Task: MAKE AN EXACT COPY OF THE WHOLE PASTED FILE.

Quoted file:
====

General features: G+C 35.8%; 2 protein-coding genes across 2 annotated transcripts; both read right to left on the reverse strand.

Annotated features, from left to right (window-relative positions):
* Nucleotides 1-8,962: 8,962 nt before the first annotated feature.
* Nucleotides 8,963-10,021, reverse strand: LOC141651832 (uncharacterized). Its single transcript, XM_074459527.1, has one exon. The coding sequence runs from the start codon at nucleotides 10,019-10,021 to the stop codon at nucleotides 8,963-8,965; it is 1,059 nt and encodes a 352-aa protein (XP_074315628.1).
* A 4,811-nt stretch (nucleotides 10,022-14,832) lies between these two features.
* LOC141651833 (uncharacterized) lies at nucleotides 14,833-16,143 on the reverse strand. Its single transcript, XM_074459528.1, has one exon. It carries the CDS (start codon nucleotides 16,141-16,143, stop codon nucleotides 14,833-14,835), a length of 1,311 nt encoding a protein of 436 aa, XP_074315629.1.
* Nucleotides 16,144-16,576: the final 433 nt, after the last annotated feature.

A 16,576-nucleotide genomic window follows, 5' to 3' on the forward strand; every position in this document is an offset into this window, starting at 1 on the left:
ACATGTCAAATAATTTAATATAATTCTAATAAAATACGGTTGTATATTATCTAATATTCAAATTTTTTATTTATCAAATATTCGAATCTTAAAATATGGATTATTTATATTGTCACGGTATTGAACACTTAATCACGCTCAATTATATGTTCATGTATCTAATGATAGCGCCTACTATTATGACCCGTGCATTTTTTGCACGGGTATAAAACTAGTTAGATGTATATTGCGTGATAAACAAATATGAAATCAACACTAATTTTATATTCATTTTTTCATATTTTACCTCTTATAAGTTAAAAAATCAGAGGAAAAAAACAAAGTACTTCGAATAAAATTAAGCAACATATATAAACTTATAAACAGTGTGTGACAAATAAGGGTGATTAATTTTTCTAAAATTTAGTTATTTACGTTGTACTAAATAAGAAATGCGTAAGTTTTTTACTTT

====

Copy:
General features: G+C 35.8%; 2 protein-coding genes across 2 annotated transcripts; both read right to left on the reverse strand.

Annotated features, from left to right (window-relative positions):
* Nucleotides 1-8,962: 8,962 nt before the first annotated feature.
* Nucleotides 8,963-10,021, reverse strand: LOC141651832 (uncharacterized). Its single transcript, XM_074459527.1, has one exon. The coding sequence runs from the start codon at nucleotides 10,019-10,021 to the stop codon at nucleotides 8,963-8,965; it is 1,059 nt and encodes a 352-aa protein (XP_074315628.1).
* A 4,811-nt stretch (nucleotides 10,022-14,832) lies between these two features.
* LOC141651833 (uncharacterized) lies at nucleotides 14,833-16,143 on the reverse strand. Its single transcript, XM_074459528.1, has one exon. It carries the CDS (start codon nucleotides 16,141-16,143, stop codon nucleotides 14,833-14,835), a length of 1,311 nt encoding a protein of 436 aa, XP_074315629.1.
* Nucleotides 16,144-16,576: the final 433 nt, after the last annotated feature.

A 16,576-nucleotide genomic window follows, 5' to 3' on the forward strand; every position in this document is an offset into this window, starting at 1 on the left:
ACATGTCAAATAATTTAATATAATTCTAATAAAATACGGTTGTATATTATCTAATATTCAAATTTTTTATTTATCAAATATTCGAATCTTAAAATATGGATTATTTATATTGTCACGGTATTGAACACTTAATCACGCTCAATTATATGTTCATGTATCTAATGATAGCGCCTACTATTATGACCCGTGCATTTTTTGCACGGGTATAAAACTAGTTAGATGTATATTGCGTGATAAACAAATATGAAATCAACACTAATTTTATATTCATTTTTTCATATTTTACCTCTTATAAGTTAAAAAATCAGAGGAAAAAAACAAAGTACTTCGAATAAAATTAAGCAACATATATAAACTTATAAACAGTGTGTGACAAATAAGGGTGATTAATTTTTCTAAAATTTAGTTATTTACGTTGTACTAAATAAGAAATGCGTAAGTTTTTTACTTT